Extortion and Bribery Revisited

Mike Adams

11/27/2013 12:01:00 AM - Mike Adams

Author’s Note: This column is a continuation of my previous column “Bribery and Extortion,” which serves as an extended review of Peter Schweizer’s excellent new book Extortion: How Politicians Extract Your Money, Buy Votes, and Line Their Own Pockets.

In the wake of the tragic December, 2012 shooting in Newtown, Connecticut, Vice President Biden criticized more than just the gun industry. He also criticized the video game industry. He argued specifically that video games contribute to a national culture of violence. He stated immediately that he didn’t know what the government was going to do about it. Nonetheless, he said, “We’re going to do something.” In truth, by saying the government was going to do “something” it already had done something. That “something “was to issue a threat of extortion to the video gaming industry.

Immediately after Biden’s implicit threat that the government would soon crack down on video games, President Obama asked the Centers for Disease Control to study the causes of violent behavior. He specifically asked them to focus on any role movies, television, and video games might play. Predictably, the industry, which was already spending $5 million on lobbying, has started to expand its lobbying operations in Washington. Also predictably, the lobby has started hiring the family members and friends of politicians in order to help with their efforts.

The permanent political class may sometimes extort money by threatening to do things they never really intend to do. But sometimes they extort money by overdoing things, which arguably needed to be done. A good example of such overkill is the Dodd-Frank Wall Street Reform and Consumer Protection Act. Whatever good intentions some market regulators may have had were overshadowed by the centerpiece of the act, which is known as the “Volcker Rule.” The rule is simply so unintelligible that it had to have been designed to be indecipherable. (I call this “UD,” which is short for “unintelligible design”). It began as a three-page memo from former Fed chairman Paul Volcker but later grew into a 298-page description followed by a whopping 383 questions and 1420 sub-questions.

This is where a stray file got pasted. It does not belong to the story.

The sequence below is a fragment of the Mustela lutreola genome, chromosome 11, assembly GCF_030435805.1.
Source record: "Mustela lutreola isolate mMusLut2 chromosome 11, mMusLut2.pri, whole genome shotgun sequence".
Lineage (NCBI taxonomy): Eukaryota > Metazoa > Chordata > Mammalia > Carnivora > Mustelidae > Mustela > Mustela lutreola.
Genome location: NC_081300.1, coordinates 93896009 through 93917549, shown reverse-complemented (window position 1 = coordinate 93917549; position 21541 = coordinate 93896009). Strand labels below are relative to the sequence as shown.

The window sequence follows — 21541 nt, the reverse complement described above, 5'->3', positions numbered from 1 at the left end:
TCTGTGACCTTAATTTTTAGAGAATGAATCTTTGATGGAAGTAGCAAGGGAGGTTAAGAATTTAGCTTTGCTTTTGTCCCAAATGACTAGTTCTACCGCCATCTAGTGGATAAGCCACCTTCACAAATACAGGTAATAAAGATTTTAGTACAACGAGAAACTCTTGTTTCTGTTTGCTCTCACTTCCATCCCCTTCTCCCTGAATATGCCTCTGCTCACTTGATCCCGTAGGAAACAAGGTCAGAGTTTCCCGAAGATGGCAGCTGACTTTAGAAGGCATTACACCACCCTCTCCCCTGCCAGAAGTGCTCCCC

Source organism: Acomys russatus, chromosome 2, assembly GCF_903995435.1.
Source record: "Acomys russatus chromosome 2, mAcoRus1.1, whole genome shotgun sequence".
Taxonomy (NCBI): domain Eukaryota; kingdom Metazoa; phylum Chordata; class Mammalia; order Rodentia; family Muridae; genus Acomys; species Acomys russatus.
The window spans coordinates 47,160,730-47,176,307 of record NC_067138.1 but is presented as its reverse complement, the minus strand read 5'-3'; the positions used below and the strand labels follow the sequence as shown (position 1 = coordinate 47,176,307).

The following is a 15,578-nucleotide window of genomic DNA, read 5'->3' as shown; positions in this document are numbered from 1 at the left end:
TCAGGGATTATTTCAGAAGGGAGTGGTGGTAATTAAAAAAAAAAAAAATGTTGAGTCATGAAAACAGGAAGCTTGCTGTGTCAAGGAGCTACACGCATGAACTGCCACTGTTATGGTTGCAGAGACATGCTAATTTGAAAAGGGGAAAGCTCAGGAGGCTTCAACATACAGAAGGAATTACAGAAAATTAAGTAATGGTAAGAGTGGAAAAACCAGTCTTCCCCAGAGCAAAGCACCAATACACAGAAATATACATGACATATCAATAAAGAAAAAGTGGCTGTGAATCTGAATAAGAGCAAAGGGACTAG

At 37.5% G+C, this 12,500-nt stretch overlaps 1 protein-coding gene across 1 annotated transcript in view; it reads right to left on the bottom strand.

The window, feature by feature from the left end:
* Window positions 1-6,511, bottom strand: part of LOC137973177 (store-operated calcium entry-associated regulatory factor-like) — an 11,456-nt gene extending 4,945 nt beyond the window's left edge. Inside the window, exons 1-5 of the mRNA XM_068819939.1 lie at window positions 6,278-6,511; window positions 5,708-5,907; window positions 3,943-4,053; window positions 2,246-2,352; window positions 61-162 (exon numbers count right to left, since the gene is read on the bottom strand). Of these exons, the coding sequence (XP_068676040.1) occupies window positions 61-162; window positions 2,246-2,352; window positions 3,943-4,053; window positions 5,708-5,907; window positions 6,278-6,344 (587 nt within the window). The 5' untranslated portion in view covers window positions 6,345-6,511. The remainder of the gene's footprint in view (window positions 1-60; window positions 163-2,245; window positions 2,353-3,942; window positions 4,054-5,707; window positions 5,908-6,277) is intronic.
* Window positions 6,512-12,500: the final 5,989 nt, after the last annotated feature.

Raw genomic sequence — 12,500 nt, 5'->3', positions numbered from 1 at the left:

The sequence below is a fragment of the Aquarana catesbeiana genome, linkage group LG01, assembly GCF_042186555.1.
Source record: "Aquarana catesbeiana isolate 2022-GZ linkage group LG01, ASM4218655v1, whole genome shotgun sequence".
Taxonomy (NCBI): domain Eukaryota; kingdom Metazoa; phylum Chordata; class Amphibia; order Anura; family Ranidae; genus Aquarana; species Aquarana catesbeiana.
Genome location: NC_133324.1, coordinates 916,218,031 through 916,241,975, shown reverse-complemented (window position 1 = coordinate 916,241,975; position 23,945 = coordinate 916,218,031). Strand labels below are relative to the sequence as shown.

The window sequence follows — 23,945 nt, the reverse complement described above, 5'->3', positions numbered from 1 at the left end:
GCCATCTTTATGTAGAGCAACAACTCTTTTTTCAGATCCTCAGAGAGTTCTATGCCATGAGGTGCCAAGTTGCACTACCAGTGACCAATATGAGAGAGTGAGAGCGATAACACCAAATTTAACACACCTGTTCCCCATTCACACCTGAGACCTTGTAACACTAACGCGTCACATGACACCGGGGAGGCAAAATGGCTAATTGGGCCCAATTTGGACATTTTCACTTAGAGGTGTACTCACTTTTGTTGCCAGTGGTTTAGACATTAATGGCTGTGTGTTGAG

Another confusing section of the Dodd-Frank Act concerns commodity trading. Within just months after the law passed, nine employees of the Commodity Futures Trading Commission (CFTC) who actually wrote the section left for lucrative jobs helping corporations figure out how to comply with the complex law they just wrote. We get complicated laws because there is no money to be extorted from companies by teaching them how to comply with simple laws. In fact, knowledge of the Dodd-Frank law now commands salaries as high as $1 million from hedge funds seeking the guidance of an in-house compliance team.

In 2004, the Department of Health and Human Services (HHS) was busy setting up new rules for a massive Medicare and Medicaid expansion. At the center of the effort to rewrite those new rules was Thomas Scully, a former Senate aid and White House official. Shortly after the new law passed and the new rules were written, Scully quit his job to sign with a D.C.-based lobbying firm and a New York-based investment firm. His fees were $1000 per hour. His responsibilities were advising clients on how to navigate the complexities of the new Medicare rules he had just finished writing.

Of course, the Affordable Health Care Act (Obama Care) is already generally known to the public as a bill that is over 2000 pages in length. What is not generally known to the public is that there are literally thousands of pages of additional rules that have been tacked on to Obama Care since it was passed. Doctors complain that these rules are too complex to navigate. Who do you think is going to step up to explain it to them? You get three guesses and the first two don’t count. (Hint: The answer is “the authors”).

By now, the reader is figuring out that something is seriously wrong with Washington’s permanent political class. Political extortion, not bribery, may be the biggest threat to the republic. But what should be done about it?

Peter Schweizer recommends five specific reforms in his excellent new book on Washington corruption. I believe two of those reforms are particularly necessary at this point in our nation’s history. And here they are (in no particular order of importance):

1. Ban the solicitation and receipt of campaign contributions while Congress is in session. Some have argued that such a rule would put incumbents at a serious disadvantage because they are in session for several months out of the year. Such criticism misses the point entirely. Congress is in session for protracted periods because so much of what they do revolves around fundraising.

2. Restrict the ability of lawmakers to extort money for their family members. We simply need to ban immediate family members from registering as lobbyists. We also need to ban the practice of putting family members on campaign payrolls.

These two simple reforms will be an effective starting place because they start with the right assumption about Washington corruption. That assumption, of course, is that Washington is rotting from the inside more than it is being besieged from the outside. These reforms also recognize that the motivation for extortion involves more than just personal enrichment. Extortion is also motivated by a desire to promote family interests. The parallels with organized crime are difficult to overlook.

Of course, another key to cleaning up the Washington extortion racket is the implementation of congressional term limits. But that will have to be the subject of another column. I’ve nearly exceeded my word limit. If I just keep writing, someone will accuse me of running for Congress.